Context: Acromegaly is usually sporadic, but familial cases occur in association with several familial pituitary tumor syndromes. Recently mutations in the aryl hydrocarbon receptor interacting protein (AIP) gene were associated with familial pituitary adenoma predisposition. Objective: The objective of the study was to investigate the status of AIP in a pituitary tumor predisposition family. Settings: The study was conducted at a nonprofit academic center and medical centers. Patients: Eighteen members of a Brazilian family with acromegaly were studied. Results: A novel germline mutation in the AIP gene, Y268X, predicted to generate a protein lacking two conserved domains, was identified in four members of this family: two siblings with early-onset acromegaly; a third, 41-yr-old sibling with a microadenoma but no clinical features of disease, and his 3-yr-old son. No changes were found in 14 unaffected at-risk relatives or 92 healthy controls. Conclusions: We confirm the role of the AIP gene in familial acromegaly. This finding increases the spectrum of molecular defects that can give rise to pituitary adenoma susceptibility. Establishment of genotype-phenotype correlations in AIP mutant tumors will determine whether AIP screening can be used as a tool for clinical surveillance and genetic counseling of families with pituitary tumor predisposition. The underlying basis for the phenotypic variation within AIP-mutant families and the mechanism of AIP-mediated tumorigenesis remain to be defined.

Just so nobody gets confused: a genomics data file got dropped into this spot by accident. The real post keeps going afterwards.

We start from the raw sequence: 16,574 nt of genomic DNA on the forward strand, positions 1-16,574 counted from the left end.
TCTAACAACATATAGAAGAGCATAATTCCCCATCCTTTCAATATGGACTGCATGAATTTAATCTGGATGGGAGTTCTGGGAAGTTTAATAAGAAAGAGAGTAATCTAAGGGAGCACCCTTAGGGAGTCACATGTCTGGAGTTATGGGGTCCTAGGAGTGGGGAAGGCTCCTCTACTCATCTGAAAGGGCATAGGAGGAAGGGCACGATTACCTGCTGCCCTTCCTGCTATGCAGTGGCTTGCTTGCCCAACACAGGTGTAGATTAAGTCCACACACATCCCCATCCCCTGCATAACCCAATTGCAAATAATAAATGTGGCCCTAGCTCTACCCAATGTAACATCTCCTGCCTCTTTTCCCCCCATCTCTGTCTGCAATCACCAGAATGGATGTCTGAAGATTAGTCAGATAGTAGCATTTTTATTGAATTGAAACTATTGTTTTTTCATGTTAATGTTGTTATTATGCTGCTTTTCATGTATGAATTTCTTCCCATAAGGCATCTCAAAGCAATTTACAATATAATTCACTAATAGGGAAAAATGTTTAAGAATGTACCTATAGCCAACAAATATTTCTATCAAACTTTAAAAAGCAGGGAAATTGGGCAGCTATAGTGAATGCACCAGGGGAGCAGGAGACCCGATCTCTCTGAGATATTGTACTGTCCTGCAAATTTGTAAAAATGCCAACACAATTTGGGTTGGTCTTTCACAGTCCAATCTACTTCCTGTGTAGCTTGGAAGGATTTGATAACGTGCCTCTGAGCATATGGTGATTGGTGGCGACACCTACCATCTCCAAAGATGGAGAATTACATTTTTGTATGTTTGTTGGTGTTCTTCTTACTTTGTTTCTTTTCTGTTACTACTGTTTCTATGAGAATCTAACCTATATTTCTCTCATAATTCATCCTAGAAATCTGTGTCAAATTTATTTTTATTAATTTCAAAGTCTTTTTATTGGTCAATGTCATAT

ASJC Scopus subject areas
- Endocrinology, Diabetes and Metabolism
- Clinical Biochemistry
- Biochemistry, medical